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Overview

This practical guide provides more than 150 recipes to help you generate high-quality graphs quickly, without having to comb through all the details of R’s graphing systems. Each recipe tackles a specific problem with a solution you can apply to your own project, and includes a discussion of how and why the recipe works.

Subscriber Reviews

Average Rating: 5 out of 5 rating Based on 2 Ratings

"qa engneer" - by yasu on 12-MAR-2013
Reviewer Rating: 1 star rating2 star rating3 star rating4 star rating5 star rating
lots of examples with ggplot2 - great tool to generate analytical charts
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"Must have for every R begginer" - by mko on 18-JAN-2013
Reviewer Rating: 1 star rating2 star rating3 star rating4 star rating5 star rating
And now, the moment we all have been waiting for. R graphics cookbook is already on shelves – and I have missed it’s release! This is why I am putting my hands on it right now. The book is a very well composed and easy to browse plotting compendium for R users. Some sort of must have. In my opinion it goes well together with R Cookbook by Paul Teetor or with R in a Nutshell by Joseph Adler.

Just to the meritum. What I have found really helpful is that examples are based on data delivered via the package installed within R. So, you don’t have to download, install or browse anything outside R. All you have to do is type in:

install.packages("ggplot2")
install.packages("gcookbook")

and you are ready to go.

I know that Winston has his own page (Cookbook for R) where lots of plotting examples are available for browsing. However, here, in the book you get the same content with new layout, additional remarks and new content, everything packed in a form of typical cookbook. It is not that you pay for the copy-paste from the web page. You are getting better organised and better explained content. Another thing is that book contains topics you won’t be able to find at the web page (e.g. multiline legends, colouring negative and positive bars differently, extended scatter plots related content, and much much more). So, as I said, this is not a copy-paste like book. Of course, you can still live with the Cookbook for R materials online and you will probably be happy. But not as much as with this book in your hands.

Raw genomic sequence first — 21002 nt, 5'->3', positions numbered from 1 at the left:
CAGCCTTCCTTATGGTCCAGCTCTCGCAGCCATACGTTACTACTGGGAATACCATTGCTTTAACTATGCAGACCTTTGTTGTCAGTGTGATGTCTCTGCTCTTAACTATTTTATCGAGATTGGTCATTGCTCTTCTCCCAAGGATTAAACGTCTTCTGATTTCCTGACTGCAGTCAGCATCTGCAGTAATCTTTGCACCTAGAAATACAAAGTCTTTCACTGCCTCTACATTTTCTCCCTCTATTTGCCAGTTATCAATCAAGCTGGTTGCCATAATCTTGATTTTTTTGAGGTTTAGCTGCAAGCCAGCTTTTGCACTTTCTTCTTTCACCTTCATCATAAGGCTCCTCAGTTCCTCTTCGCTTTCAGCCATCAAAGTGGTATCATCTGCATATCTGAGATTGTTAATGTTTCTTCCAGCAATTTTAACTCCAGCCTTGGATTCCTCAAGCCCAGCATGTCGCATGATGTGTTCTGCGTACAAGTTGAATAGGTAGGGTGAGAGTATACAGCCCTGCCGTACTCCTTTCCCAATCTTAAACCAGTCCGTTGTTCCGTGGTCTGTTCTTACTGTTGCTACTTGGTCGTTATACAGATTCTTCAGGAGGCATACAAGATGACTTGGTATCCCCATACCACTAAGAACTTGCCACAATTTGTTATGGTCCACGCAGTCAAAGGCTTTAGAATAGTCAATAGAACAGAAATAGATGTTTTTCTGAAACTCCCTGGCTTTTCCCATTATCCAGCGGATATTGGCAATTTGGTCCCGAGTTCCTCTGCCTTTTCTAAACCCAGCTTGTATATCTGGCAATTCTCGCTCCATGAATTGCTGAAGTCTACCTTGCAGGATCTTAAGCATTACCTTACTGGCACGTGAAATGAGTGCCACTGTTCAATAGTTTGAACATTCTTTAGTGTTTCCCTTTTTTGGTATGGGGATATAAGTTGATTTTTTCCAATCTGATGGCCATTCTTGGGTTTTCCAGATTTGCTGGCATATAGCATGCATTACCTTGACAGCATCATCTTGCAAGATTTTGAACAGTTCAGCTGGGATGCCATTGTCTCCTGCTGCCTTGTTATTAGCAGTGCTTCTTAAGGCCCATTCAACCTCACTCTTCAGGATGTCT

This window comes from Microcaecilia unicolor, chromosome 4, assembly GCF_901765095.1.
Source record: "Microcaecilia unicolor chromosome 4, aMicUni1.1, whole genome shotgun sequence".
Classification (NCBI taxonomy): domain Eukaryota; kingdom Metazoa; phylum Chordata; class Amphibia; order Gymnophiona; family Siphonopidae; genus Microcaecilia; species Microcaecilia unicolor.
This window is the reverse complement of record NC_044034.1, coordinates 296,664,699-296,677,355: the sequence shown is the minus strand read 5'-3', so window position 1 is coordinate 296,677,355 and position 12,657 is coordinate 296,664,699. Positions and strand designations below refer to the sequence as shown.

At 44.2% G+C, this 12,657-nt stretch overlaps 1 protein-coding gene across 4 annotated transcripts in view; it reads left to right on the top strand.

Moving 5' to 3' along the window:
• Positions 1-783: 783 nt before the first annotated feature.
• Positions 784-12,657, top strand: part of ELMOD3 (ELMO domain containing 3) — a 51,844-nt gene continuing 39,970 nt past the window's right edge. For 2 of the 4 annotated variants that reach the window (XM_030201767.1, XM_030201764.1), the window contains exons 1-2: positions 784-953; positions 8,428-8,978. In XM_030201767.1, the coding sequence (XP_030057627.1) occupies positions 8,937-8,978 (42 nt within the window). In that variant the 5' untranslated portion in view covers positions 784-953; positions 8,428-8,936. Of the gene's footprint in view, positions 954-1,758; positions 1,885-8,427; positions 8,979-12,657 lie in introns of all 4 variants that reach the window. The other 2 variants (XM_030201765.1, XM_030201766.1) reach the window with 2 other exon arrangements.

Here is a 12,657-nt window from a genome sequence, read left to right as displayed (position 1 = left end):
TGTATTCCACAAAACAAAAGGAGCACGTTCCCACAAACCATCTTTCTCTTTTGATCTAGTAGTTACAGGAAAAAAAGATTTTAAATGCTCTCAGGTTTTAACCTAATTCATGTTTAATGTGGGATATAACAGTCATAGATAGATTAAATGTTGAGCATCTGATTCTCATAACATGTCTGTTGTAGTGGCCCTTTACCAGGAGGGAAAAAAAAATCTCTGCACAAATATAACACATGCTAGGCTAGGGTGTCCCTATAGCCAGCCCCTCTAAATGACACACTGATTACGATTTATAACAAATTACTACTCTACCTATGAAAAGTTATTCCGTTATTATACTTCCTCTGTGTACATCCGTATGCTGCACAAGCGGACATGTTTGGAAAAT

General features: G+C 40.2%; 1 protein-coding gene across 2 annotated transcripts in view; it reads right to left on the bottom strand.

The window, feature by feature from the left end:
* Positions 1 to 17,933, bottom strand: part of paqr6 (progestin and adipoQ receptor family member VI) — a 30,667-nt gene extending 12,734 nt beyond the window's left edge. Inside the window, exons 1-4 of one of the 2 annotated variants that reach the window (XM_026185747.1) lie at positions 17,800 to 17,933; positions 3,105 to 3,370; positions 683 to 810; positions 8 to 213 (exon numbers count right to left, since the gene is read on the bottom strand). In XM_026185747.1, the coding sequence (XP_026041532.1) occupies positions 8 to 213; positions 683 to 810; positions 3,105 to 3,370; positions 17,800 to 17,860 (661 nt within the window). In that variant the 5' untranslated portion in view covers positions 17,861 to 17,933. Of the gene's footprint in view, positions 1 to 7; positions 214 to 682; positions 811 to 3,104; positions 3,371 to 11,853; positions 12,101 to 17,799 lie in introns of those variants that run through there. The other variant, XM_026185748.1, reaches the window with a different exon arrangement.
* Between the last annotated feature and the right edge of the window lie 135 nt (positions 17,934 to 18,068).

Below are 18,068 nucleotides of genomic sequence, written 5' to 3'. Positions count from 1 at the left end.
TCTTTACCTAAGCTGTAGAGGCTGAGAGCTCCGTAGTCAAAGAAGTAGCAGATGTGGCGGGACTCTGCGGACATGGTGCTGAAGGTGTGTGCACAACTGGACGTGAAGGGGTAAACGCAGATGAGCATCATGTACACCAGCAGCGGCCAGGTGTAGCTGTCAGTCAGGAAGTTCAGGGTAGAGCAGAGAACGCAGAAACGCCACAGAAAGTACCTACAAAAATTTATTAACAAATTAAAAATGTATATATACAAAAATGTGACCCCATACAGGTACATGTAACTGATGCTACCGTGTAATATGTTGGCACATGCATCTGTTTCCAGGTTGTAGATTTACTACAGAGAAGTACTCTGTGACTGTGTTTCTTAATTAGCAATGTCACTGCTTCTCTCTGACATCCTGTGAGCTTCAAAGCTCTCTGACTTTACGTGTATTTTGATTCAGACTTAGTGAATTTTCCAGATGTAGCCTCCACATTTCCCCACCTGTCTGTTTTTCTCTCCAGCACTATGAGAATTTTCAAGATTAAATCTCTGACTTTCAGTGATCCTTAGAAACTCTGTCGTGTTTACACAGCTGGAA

In my opinion, suggested audience for this book are:

- people who start their adventure with R
- people who are looking for new inspirations with plots
- people who are not sure how data could be visualised and are bored with standard plots
- people who are willing to get familiar with ggplot2

If you are advanced R user and it happened so that you have gone into plotting routine and you are playing with the same plots all the time it might be refreshing to see what others have to offer.

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Visit the catalog page for R Graphics Cookbook

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